Senate to vote on expediting carbon neutrality


The Massachusetts Senate is set to vote on a package of three climate bills Thursday. Photo credit: Cho Yin Rachel Lo

By Maxwell Carter

The Massachusetts Senate will vote on three bills Thursday that would set Massachusetts on a fast-track to carbon-neutrality by 2050 if passed by the legislature and signed by the governor.

If passed, the legislation will commit the state to carbon neutrality by 2050, require the MBTA to completely transform their fleet of buses to electric power by 2040, increase environmental regulations on appliances and light fixtures, and push the governor to set up a carbon-pricing system for industries and institutions exceeding carbon output limits.

The Senate Ways and Means Committee released a legislative package condensed from dozens of pending bills on Jan. 23. It consists of three bills that put into motion an incremental approach to the expansive effort that will demand action from every sector of the Commonwealth.

An Act Setting Next Generation Climate Policy is the main component of the package. The act accelerates the state’s current commitment of an 80 percent reduction in carbon emissions by 2050 to full carbon neutrality by 2050.

“What the new science tells us is that 80 [percent] by 2050 is not going to cut it anymore,” Sen. Marc Pacheco, chair of the Senate Committee on Global Warming and Climate Change, said in a phone interview. “We really need to get to carbon neutrality by 2050…and try to prevent the worst cases of global climate change from coming to fruition.”

The bill was proposed in various forms in recent years by Sen. Mike Barrett, a Lexington Democrat serving as the vice-chair of the Senate Global Warming and Climate Change Committee, but is just now making any progress. Barrett’s approach this year struck a contentious carbon tax from previous versions of the legislation and put the carbon pricing decision on the governor by setting up the five-year carbon emission benchmarks.

Massachusetts has long been a leader on climate policy, but advocates, government officials, and legislators alike are calling for more ambitious strategies to address the growing climate crisis. Boston Mayor Martin J. Walsh in his state of the city address, as well as the newly elected city council, in a Jan. 17 resolution declared the growing crisis a priority this year. In his state of the commonwealth address on Jan. 21, Governor Charlie Baker indicated he will sign onto the legislative initiatives.

“We’re a national leader on climate policy, but we have to take more decisive action,” the governor said to massive applause.

The governor has had the power to implement carbon-pricing for years and the interim targets will pressure him to take necessary action, Pacheco told The Beacon. It remains to be seen what, if any, measures Baker would implement, however.

“It’s going to be important that in the final bill we have something that can be monitored because that’s the only way we’re going to be able to ensure that the outcome we seek will actually happen,” Pacheco said.

An Act to Accelerate the Transition of Cars, Trucks, and Buses to Carbon-Free Power aims to prepare the transportation sector for electrification by 2040. The bill would require the MBTA to replace its fleet of vehicles by barring the state from purchasing carbon-emitting vehicles at the beginning of 2030. The other major component of the legislation would encourage individuals to make the transition by expanding infrastructure for electric cars. It would also require parking lots to designate five percent of spots exclusively to electric vehicles, or at least one spot in garages with less than a 50-car capacity.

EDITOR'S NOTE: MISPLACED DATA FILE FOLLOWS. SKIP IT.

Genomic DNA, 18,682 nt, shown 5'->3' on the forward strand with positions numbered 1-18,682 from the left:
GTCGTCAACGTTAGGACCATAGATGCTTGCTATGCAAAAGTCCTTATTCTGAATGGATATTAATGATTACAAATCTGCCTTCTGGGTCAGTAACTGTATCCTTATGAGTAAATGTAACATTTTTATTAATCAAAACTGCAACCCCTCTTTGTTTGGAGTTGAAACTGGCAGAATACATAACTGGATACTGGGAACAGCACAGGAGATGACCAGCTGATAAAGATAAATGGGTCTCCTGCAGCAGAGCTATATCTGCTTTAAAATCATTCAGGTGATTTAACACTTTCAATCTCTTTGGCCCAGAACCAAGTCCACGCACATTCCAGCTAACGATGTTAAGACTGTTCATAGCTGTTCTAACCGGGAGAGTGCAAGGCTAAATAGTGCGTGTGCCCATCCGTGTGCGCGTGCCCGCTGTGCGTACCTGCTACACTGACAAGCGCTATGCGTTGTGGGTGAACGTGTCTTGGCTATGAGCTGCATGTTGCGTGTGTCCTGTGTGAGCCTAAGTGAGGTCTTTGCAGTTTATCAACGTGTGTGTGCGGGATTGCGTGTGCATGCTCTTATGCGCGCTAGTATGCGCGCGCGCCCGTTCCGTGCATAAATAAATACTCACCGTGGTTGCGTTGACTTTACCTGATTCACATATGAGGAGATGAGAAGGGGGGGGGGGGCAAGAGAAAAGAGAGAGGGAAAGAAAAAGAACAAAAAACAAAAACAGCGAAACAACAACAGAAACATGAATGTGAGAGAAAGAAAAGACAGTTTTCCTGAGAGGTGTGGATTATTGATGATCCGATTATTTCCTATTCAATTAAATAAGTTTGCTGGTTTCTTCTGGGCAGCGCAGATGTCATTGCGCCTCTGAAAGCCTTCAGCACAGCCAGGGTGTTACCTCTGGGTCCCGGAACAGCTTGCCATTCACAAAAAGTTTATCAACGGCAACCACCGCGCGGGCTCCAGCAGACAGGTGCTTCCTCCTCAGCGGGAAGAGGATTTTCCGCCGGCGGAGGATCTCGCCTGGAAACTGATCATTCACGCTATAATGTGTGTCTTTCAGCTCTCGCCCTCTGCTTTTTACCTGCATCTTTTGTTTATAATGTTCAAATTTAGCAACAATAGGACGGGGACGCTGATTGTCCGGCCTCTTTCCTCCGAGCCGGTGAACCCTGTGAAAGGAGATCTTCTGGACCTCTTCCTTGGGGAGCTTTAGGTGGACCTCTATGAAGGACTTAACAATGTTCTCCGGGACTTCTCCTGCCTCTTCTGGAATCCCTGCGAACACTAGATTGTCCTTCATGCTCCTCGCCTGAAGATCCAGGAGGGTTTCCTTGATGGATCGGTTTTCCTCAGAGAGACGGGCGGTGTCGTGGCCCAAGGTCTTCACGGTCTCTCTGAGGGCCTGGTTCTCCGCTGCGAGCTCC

Finally, An Act Relative to Energy Savings Efficiency focuses on increasing the efficiency of fixtures and appliances. The bill would define terms as specific as hand-held shower heads, water closets, and trough type urinals in order to make their regulation easier. The legislation would then set specific efficiency standards and implement a ban on the sale of appliances in the Commonwealth that don’t meet the minimum requirements.

Environmental advocates from The Sierra Club and The Audubon Society have expressed support for the legislature’s efforts, but said they still want to see more aggressive action from the state. Questions remain about whether the 2050 timeline will be enough to address fast-paced climate change, how rapidly Massachusetts can expand its alternative energy infrastructure, and why the Commonwealth isn’t making commitments that go beyond carbon-neutrality.

“Overall we do think this is a significant step in the right direction,” Massachusetts Chapter Sierra Club Deputy Director Jacob Stern said in an interview with The Beacon. “I just think we can go farther. A number of states have already done this 100 percent renewable commitment and I don’t understand why Massachusetts doesn’t want to do that.”

Emerson College has been committed to combating climate change since at least 2007 and is committed to carbon neutrality by 2030, according to the college’s sustainability website. In 2018 Emerson became one of the first higher-education institutions in the country to construct a LEED-certified building. In 2018, the school was also awarded gold status by The Association for the Advancement of Sustainability in Higher Education. Emerson’s Campus Sustainability Coordinator Catherine Liebowitz told The Beacon the college is hoping to bring the whole community into their sustainability efforts.

“We are at a place where we have done what I call the low-hanging fruit or the invisible things… that [the administration] can just do ourselves,” Liebowitz said in an interview with The Beacon. “The remaining chunk is going to require everyone to participate.”